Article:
Cheese or cheese pizza, ice cream and French fries -- these are all known to be comfort foods, but if you are craving them beyond times of stress and despair, you may be confronting a fatty acid deficiency. Try to include more nuts, seeds, flax and fish in your diet. These heart-healthy foods also have the added benefit of improving mood.

    Salty Foods

    Salt is an electrolyte that helps your body maintain an appropriate balance of fluids. Natural salt contains many trace minerals not found in table salt. Salt cravings are commonly related to:

    1. Trace mineral deficiency

    2. Mild dehydration from sweating and loss of electrolytes

    So salt isn’t necessarily bad for you unless it is over-consumed. It is the vehicles for quick salt fixes that can be the problem. Chips, pretzels and crackers are generally made from processed flours that turn very quickly to sugar in the body. Instead, swap these processed snacks out for pickles, olives or other marinated veggies that won’t have negative effects on blood sugar or calorie intake. If you are missing out on trace minerals, you can include salted nuts in your diet. Nuts are a rich source of hard-to-find vitamins and minerals.



    Emotional Eater? There’s Hope for You Too

    While brain chemistry plays a big role in whether you will crave that volcano cake, it doesn’t help that there are temptations everywhere you look-- in brightly colored packaging, featured in your favorite magazine and inserted between your favorite shows. Advertisers never push carrots and other healthy snacks on us; it’s always the worst… yet tastiest foods.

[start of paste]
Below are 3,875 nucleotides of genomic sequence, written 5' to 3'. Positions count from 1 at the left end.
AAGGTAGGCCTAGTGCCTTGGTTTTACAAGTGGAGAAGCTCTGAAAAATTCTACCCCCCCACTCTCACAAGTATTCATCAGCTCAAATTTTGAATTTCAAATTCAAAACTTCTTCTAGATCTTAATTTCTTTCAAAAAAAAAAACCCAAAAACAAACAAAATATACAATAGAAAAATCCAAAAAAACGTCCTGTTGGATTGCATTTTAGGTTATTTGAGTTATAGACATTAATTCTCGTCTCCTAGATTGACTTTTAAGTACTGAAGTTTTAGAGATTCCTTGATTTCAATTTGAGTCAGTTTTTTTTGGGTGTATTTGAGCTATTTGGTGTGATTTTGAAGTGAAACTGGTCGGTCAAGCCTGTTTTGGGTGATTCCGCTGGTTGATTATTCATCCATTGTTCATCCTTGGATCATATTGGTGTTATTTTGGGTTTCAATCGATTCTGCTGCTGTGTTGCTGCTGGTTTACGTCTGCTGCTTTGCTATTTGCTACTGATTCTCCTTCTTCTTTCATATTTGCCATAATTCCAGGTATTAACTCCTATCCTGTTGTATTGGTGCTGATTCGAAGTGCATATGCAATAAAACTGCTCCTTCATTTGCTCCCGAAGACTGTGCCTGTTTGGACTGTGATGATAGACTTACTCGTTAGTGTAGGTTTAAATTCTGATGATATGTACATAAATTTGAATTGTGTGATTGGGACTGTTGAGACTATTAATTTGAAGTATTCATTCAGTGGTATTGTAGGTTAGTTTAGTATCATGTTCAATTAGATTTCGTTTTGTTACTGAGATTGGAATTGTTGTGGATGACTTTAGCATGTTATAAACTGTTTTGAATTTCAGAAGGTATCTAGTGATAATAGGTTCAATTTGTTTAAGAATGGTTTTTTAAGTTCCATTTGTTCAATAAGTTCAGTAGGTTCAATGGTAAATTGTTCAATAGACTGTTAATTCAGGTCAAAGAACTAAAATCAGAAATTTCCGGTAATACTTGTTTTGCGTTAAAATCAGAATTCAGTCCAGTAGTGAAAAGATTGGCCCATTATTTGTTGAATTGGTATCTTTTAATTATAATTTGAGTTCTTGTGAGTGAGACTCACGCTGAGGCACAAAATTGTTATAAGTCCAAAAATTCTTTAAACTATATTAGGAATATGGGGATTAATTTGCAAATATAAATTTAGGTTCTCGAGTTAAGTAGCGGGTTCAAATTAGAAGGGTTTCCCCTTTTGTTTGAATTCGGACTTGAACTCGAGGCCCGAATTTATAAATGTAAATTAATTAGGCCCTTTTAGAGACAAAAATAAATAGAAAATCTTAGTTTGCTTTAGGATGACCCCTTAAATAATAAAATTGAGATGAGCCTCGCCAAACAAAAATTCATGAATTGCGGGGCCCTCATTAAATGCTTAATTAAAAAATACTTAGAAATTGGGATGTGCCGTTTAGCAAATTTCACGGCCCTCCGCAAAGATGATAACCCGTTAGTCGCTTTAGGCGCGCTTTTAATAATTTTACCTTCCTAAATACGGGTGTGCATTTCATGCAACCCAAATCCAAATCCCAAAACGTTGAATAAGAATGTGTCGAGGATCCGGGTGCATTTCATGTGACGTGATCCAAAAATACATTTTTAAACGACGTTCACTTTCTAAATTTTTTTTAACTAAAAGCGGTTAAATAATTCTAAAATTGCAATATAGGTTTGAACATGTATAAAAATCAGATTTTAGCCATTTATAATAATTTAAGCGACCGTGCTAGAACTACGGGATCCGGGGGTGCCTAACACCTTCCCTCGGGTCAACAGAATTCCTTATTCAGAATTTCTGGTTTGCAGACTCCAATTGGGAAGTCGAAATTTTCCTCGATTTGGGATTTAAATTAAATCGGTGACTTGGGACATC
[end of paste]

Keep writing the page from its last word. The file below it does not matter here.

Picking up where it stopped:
Why can’t we resist these temptations even when we are trying our best?

    According to Magee, “cravings kick into high gear when we're stressed or anxious. Carbohydrates boost our levels of the hormone serotonin, which has a calming effect.” The combination of fat and sugar has also been studied for possible calming effects. “Researchers from University of California at San Francisco put rats in a high-stress environment and discovered two key points: the stressed-out rats preferred to eat sugar and fat, and when the rats ate fat and sugar, their brains produced less of the stress-related hormones (the ones that trigger the fight-or-flight response).” So in order to get our food cravings under control we must learn to cope with stress and emotions differently. When cravings strike here are some ideas for distracting yourself:

    • Call a friend or chat with a workmate
    • Read a good book (no food magazines)
    • Play a game (Words with Friends anybody?)
    • Exercise (or play a game and exercise, how about the Wii?)
    • Grab a pre-planned snack (carrots sticks to satisfy your sweet, crunchy cravings)
    • Are you even hungry? Try drinking 8 ounces of water, as your food craving could be related to dehydration.


    Author: Brandi Redo
    Brandi is a Certified Health Coach at Diet-to-Go, based in Lorton, VA. Balance is the number one mission in Brandi’s life. In her spare time she loves to bike, do Zumba and play tennis, but hates gym exercise. She is an amateur gardener and nature walker, who is on the constant look out for interesting insects and small animals. Brandi encourages people to “find the sweetness in life.”